Job Programming

My New C++ Endeavors

Awesome news! I’ve been asked at work to start doing a bit of GUI development for our NASA projects. They’ve said that all of their stuff is developed using Borland C++. Now with my PennMUSH development experience, I’ve taught myself a bit of C++ (though my PennMUSH development experience has been mostly debugging and making sure it compiles under Windows, so it isn’t too in depth).

One of the big hangups I’ve always had with C++ is the pointer and reference concepts. And I think I know why now. It’s because immediately after teaching us pointers in college, our teacher jumped right into recursion. And it was hard enough grasping pointers without sending my mind into an out-of-control fractal spiral.

However, reading C++ All-in-One for Dummies (the big 7-volume one that I got at Barnes and Noble for a surprising $35), the entire concept of pointers suddenly made sense to me!!

Here it is in a nutshell:

  • Variable has a value.
  • Pointer has a value also. Its value is actually a hex word.
  • Pointer’s value, that hex word, points at the memory location of the variable.
  • We can access the variable’s value via the pointer, which expands our capabilities of manipulating it.

And in short:

var = var value;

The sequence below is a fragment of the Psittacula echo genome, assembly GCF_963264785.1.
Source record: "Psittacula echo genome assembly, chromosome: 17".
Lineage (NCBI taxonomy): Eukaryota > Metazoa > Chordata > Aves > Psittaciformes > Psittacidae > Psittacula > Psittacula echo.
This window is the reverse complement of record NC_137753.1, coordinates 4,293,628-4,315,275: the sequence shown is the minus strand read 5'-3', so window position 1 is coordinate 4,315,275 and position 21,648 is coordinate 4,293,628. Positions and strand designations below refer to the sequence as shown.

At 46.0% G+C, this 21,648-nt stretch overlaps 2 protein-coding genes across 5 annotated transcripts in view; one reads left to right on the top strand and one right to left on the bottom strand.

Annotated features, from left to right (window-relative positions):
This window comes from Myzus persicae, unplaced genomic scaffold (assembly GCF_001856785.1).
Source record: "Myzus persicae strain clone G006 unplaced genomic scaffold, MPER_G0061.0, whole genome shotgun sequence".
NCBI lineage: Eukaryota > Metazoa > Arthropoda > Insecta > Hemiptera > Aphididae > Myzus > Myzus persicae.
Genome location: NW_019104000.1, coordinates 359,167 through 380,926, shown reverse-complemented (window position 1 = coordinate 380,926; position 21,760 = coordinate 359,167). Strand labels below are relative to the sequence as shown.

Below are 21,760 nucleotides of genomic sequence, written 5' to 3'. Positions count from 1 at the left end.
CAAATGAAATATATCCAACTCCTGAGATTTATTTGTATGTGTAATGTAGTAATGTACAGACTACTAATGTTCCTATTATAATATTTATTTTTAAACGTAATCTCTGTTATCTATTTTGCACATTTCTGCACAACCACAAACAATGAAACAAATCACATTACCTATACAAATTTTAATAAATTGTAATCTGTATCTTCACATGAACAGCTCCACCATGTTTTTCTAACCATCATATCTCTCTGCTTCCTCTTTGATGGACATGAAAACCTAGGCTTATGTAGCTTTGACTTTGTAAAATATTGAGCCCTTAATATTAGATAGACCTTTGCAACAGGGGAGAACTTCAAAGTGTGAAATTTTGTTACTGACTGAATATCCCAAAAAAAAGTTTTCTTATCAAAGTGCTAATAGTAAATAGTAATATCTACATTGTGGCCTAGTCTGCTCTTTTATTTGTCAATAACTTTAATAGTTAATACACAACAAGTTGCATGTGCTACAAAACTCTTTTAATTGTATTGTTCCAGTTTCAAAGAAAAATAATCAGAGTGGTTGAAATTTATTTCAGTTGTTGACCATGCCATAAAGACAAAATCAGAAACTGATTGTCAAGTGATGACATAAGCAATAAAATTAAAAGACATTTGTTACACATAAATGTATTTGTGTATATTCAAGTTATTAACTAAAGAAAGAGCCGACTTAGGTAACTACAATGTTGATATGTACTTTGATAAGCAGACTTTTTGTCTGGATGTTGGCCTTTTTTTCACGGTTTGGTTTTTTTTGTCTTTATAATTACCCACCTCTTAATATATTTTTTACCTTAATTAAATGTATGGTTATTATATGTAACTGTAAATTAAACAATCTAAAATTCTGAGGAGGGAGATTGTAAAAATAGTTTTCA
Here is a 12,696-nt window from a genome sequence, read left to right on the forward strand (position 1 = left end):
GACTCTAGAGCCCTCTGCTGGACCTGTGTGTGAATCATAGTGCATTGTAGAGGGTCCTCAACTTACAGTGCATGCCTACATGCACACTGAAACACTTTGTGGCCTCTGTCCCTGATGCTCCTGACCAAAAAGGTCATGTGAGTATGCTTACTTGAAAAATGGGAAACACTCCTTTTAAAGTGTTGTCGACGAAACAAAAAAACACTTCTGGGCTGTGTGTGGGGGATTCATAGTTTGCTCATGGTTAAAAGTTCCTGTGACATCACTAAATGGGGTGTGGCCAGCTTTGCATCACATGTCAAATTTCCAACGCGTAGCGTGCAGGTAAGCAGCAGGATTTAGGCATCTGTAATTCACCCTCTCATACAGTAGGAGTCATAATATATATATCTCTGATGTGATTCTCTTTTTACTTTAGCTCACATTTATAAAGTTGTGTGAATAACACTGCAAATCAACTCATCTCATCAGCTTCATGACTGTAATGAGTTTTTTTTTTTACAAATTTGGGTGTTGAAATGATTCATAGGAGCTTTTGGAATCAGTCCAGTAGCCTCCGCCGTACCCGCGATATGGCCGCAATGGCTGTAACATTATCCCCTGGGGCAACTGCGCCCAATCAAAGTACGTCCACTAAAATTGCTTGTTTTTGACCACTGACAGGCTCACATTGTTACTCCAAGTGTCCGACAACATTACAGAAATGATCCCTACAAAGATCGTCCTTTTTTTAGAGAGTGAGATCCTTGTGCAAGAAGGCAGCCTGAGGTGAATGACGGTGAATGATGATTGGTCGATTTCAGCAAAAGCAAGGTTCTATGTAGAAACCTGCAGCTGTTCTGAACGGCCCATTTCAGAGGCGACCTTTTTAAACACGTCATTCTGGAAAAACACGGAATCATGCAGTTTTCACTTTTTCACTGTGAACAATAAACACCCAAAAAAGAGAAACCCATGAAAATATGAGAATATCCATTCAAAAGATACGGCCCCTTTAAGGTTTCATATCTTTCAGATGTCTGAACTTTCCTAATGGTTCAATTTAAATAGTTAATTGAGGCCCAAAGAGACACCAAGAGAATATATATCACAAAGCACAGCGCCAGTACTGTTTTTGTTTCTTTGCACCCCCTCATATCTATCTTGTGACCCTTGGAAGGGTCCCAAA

&var = var location;
ptr = var location;
*ptr = var value;

As you can see, all we REALLY care about in the end is what or where the variable is.

Then we get into heap variables where we don’t even care what the variable is called! We only work with it via pointers!

Then apparently C++ has this new thing that wasn’t in C called Referencing. This is, at least from what I know, a shorthand way of passing actual variables in and out of functions.

Functions normally just pass variable values in and out:

int manipulate(int input) {
    bigValue = input + 5;
    return bigValue;


int main() {
    smallValue = 5;
    cout << smallValue &lt;&lt; endl; // Will return 5.
    nextValue = manipulate(smallValue);
    cout << nextValue << endl; // Will return 10 (Function added 5 to 5).
    cout << smallValue << endl; // Will return 5. Actual variable passed in is unchanged, because we really only passed in its VALUE.


With references, we can actually change the VARIABLE we pass in:

void manipulate(int &amp;smallValue) {
    smallValue += 5;
    // We aren't returning anything! We don't have to because we're not manipulating an internal function variable anymore.

int main()  {
    smallValue = 5;
    cout << smallValue << endl; // Will return 5
    cout << smallValue << endl; // Will return 10. The REFERENCE to the variable was passed in, rather than the value, so the function worked on the variable we were referencing rather than one it created itself.

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